A bill in New York state is attracting attention nationwide, as parents pick sides in a heated debate about bullying.
The question at the heart of the case is whether parents have a right to know their children are being bullied, and a new bill says they do.
Called "Jacobe's Law," the bill requires New York schools to inform parents if their child is being picked on, harassed, or discriminated against.
And it's inspired by one particularly tragic case.
The law is named for Jacobe Taras, a 13-year-old boy from Moreau, New York who was a target for his school's bullies.
Jacobe's parents, Richard and Christine, say they had no idea their son was a victim of bullying until it was too late to help him.
Their son tragically took his own life in 2015, but not before leaving a heartbreaking suicide note.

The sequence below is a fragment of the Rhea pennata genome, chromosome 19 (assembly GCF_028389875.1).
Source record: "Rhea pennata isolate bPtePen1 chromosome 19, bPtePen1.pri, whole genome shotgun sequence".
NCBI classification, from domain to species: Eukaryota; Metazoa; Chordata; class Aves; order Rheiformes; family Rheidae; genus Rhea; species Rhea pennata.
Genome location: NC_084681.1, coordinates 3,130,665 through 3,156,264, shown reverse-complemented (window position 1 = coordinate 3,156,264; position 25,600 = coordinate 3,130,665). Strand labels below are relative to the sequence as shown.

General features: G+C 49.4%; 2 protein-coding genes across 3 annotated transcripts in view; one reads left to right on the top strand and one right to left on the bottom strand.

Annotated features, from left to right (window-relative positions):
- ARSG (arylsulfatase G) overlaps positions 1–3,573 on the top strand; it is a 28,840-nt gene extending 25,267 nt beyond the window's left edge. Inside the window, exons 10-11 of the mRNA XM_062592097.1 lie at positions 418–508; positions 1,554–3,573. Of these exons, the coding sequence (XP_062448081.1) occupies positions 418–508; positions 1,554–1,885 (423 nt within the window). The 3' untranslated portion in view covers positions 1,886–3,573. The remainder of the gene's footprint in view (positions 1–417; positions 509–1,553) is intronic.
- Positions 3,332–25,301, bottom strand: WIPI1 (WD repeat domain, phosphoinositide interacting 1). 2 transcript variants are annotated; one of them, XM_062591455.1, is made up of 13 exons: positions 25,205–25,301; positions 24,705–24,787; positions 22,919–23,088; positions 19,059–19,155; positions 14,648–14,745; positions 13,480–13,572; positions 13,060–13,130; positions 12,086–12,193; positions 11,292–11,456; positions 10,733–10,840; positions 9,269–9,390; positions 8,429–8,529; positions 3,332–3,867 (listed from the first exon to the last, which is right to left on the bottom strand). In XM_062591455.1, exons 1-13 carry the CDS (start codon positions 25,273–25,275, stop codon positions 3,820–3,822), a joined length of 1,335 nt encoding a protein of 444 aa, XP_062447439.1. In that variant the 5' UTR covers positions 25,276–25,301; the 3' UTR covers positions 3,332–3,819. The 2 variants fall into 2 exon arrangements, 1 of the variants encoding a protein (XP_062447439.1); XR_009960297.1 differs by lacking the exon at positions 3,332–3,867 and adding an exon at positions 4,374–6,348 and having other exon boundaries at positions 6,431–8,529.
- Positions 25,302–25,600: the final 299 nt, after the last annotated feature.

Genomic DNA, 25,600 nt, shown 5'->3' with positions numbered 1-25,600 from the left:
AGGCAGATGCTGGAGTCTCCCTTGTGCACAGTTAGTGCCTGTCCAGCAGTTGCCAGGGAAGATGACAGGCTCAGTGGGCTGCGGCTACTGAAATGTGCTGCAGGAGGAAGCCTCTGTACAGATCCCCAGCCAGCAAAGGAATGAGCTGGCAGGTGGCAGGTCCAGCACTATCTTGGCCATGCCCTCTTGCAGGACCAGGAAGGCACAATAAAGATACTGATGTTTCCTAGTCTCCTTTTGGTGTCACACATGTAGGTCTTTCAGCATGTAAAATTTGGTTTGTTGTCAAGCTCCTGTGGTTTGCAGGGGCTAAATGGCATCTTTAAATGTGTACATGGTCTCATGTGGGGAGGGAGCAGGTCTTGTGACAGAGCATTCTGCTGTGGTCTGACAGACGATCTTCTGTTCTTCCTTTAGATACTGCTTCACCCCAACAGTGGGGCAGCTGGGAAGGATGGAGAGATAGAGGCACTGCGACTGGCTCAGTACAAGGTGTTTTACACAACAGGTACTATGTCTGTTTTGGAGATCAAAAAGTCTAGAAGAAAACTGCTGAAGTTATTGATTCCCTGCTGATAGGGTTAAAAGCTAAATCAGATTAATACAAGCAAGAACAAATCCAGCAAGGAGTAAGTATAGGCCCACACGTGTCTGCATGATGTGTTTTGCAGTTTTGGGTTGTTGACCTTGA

"Dear Mom and Dad," it began, "I'm sorry but I can not live anymore."
Jacobe went on to describe being called names, "pushed, punched, tripped," and told to kill himself by other students at his school.
To Honor Their Son
"Jacobe was the kindest soul you could meet, with extremely good manners, empathy and people skills," his father told The Associated Press.
"For someone like that to decide to take his own life, it's hard on so many levels. You feel like you didn't protect them."
The Taras's say they knew their child was being picked on, but not the whole truth about his trouble at school.
Now, they're championing a new law to protect other children. But some parents don't approve.